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    ozone08
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    Sure here’s a vid I just found on y-tube https://www.youtube.com/watch?v=USulUA9IhmQ

    I didn’t find it particularly complicated at all It might just look that way but its pretty easy and straight forward and once you have done it once or twice it will become second nature.  I think you’ll find the first time you strip it down you’ll notice the grease BSA use turns very sticky and tacky as soon as I cleaned the old lube off and replaced it the rifle’s action felt much much crisper to cock and when firing it felt much more efficient,  re-stipping and polishing any rough edges to the action internals made it even more of a pleasure to shoot.

    Hope this helps

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    bobseagles
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    A good image of the BSA R-10 internals can be found on the http://www.airgunspares.com website.  Taking it apart has only 1 little trick and that is removing the screw just ahead of the breach attaching the upper action to the lower tube assembly. It is difficult to write about it, and I have found 2 ways to do it. In short, you need to be able to drawn back the bolt sleeve in the action in order to push back an acetal collar just ahead of the breach, to get at the screw I referred to. There is a youtube video on this…sorry I don’t have the link. All other items simply unscrew with few allen type wrenches.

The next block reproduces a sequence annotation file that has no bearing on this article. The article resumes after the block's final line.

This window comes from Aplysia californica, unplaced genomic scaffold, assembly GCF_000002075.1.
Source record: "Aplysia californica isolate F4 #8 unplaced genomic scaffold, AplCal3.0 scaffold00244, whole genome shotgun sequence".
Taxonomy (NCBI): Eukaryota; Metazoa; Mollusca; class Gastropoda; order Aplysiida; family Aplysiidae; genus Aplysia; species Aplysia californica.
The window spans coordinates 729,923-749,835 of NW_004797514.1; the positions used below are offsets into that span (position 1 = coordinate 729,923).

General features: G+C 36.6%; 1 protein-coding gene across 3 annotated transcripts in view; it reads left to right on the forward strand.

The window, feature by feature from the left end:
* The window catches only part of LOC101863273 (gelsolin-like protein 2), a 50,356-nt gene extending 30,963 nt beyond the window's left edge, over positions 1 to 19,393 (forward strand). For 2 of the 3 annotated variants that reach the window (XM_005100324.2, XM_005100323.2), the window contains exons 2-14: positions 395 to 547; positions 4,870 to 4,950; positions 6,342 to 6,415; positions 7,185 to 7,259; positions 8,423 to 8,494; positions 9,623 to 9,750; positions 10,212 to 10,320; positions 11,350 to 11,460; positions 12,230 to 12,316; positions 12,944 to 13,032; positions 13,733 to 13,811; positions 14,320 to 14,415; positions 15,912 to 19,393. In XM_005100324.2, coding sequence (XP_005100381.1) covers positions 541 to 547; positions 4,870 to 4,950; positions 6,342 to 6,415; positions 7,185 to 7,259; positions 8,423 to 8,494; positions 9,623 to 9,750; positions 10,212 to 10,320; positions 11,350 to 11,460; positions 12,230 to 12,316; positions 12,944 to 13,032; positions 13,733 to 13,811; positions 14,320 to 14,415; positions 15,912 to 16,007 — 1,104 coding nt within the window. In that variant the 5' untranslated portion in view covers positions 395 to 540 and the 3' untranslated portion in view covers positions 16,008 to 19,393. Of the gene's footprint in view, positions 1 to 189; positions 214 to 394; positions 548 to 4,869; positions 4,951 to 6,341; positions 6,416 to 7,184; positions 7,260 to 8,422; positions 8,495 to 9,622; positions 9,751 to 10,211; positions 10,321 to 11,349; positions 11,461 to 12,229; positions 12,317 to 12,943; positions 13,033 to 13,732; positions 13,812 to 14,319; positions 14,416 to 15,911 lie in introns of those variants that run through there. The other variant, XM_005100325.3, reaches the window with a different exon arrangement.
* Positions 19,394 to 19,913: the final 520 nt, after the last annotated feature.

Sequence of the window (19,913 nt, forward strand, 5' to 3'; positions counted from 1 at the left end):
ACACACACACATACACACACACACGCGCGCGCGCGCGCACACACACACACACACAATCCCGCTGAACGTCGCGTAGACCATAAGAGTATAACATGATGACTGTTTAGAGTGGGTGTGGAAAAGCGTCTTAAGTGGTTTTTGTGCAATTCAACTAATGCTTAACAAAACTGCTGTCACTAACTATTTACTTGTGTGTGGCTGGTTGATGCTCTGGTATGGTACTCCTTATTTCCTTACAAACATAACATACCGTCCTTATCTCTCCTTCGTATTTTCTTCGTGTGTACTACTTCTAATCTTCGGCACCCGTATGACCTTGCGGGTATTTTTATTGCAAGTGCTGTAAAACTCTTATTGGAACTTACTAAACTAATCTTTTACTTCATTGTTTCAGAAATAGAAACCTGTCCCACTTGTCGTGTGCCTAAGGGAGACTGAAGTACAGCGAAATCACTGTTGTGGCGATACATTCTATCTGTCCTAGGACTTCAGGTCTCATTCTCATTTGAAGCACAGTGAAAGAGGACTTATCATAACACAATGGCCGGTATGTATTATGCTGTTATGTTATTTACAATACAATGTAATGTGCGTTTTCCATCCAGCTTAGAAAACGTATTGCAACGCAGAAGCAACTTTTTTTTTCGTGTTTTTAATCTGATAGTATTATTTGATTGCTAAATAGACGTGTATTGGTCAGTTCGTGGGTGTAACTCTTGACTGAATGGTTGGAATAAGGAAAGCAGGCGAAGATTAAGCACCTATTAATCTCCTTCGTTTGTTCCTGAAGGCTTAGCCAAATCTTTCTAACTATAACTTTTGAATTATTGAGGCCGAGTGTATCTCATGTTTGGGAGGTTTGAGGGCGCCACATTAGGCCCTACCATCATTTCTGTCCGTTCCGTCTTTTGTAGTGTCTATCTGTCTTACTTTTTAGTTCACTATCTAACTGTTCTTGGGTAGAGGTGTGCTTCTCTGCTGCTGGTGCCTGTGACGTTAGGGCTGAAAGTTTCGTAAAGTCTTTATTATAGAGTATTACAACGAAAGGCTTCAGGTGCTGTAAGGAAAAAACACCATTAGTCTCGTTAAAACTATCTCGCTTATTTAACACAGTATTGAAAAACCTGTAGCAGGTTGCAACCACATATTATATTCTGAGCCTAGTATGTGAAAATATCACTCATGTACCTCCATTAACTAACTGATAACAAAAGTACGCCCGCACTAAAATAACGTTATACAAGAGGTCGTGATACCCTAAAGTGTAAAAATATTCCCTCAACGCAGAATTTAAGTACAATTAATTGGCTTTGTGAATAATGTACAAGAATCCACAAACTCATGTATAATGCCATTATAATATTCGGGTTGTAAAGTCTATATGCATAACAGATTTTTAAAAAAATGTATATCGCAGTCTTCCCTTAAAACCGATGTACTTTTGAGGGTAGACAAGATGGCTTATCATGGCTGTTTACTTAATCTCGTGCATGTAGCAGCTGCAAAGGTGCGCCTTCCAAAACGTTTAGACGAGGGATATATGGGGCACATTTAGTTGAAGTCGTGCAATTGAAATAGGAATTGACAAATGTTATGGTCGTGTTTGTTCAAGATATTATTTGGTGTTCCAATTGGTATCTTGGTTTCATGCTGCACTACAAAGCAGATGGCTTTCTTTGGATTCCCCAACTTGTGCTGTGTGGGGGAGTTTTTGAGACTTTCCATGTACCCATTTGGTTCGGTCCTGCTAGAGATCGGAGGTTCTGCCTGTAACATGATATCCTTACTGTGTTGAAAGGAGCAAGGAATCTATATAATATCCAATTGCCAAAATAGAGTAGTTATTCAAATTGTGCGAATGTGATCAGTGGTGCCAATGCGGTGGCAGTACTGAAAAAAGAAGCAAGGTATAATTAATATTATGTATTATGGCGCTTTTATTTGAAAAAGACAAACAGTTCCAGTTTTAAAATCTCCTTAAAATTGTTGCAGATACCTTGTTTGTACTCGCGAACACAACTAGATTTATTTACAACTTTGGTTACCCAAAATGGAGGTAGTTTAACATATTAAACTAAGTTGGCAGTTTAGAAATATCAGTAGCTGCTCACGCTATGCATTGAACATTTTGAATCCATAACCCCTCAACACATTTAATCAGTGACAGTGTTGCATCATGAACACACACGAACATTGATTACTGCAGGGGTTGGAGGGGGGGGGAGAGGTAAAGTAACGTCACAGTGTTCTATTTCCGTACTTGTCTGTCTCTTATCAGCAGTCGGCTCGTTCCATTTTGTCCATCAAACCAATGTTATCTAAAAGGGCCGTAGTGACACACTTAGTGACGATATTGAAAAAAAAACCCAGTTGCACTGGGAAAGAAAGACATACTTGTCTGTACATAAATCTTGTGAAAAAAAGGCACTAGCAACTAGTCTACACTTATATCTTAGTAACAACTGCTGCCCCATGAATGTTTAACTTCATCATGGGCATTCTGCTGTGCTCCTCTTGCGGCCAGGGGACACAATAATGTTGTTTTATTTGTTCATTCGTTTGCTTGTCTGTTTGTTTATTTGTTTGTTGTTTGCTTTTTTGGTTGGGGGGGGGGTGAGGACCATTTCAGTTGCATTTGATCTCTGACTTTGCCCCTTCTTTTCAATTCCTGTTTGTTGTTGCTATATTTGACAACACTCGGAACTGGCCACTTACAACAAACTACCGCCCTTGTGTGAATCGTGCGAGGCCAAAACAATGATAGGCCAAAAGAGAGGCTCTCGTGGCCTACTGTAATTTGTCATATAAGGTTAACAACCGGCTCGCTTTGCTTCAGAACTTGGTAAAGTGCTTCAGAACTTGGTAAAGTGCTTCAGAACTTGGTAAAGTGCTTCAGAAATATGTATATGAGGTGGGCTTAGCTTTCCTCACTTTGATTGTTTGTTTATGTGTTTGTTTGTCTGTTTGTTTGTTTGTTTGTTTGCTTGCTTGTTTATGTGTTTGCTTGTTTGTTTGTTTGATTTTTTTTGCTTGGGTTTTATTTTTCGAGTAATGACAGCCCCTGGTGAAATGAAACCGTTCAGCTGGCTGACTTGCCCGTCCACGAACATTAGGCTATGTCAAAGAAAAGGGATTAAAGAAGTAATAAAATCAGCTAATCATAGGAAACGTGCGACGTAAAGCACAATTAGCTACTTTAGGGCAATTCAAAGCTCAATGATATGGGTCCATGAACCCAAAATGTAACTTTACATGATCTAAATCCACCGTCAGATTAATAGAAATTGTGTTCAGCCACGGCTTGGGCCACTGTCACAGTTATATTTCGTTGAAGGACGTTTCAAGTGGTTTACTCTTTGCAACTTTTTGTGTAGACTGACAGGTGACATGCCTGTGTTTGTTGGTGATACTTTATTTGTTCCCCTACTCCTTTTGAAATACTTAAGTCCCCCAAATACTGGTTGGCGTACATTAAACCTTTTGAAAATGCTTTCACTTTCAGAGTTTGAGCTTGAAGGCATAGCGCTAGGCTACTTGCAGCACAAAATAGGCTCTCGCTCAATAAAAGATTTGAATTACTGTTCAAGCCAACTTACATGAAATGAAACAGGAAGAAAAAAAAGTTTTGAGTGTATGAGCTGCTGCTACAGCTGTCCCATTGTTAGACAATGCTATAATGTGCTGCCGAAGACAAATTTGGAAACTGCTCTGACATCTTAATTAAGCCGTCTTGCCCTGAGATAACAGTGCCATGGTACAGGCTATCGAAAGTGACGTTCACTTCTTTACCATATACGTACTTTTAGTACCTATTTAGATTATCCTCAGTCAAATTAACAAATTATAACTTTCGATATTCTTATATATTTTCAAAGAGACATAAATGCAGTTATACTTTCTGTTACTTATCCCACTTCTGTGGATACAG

BSAs are easy to work on, simple to maintain, parts are easy to get at airgunspares.com, have excellent barrels, and are lower priced than the “exotics”.  The only “un-exotic” thing about the BSA is the price. A few things I really like about the action used on the R10 and Scorpions, is that the o-ring is on the bolt, not in the barrel. You don’t have to worry about scuffing an o-ring, or cleaning solution affecting the o-ring when cleaning the barrel. Also, the air goes into the bolt and then to the pellet. This better directs the air to the back of the pellet, although this is not significant. Accuracy is the same with or without the magazine. Things I would change….BSA uses brass and steel in some places where other manufacturers use aluminum, which adds weight.  If BSA would switch over to using some aluminum (7075 would be great), the weight would be reduced. I have owned and worked on Daystate, RWS, Theoben, Air Arms, Crosman and Brocock, and at present, prefer a BSA. I am watching the FX Streamline, but may not bother, and stick with BSA.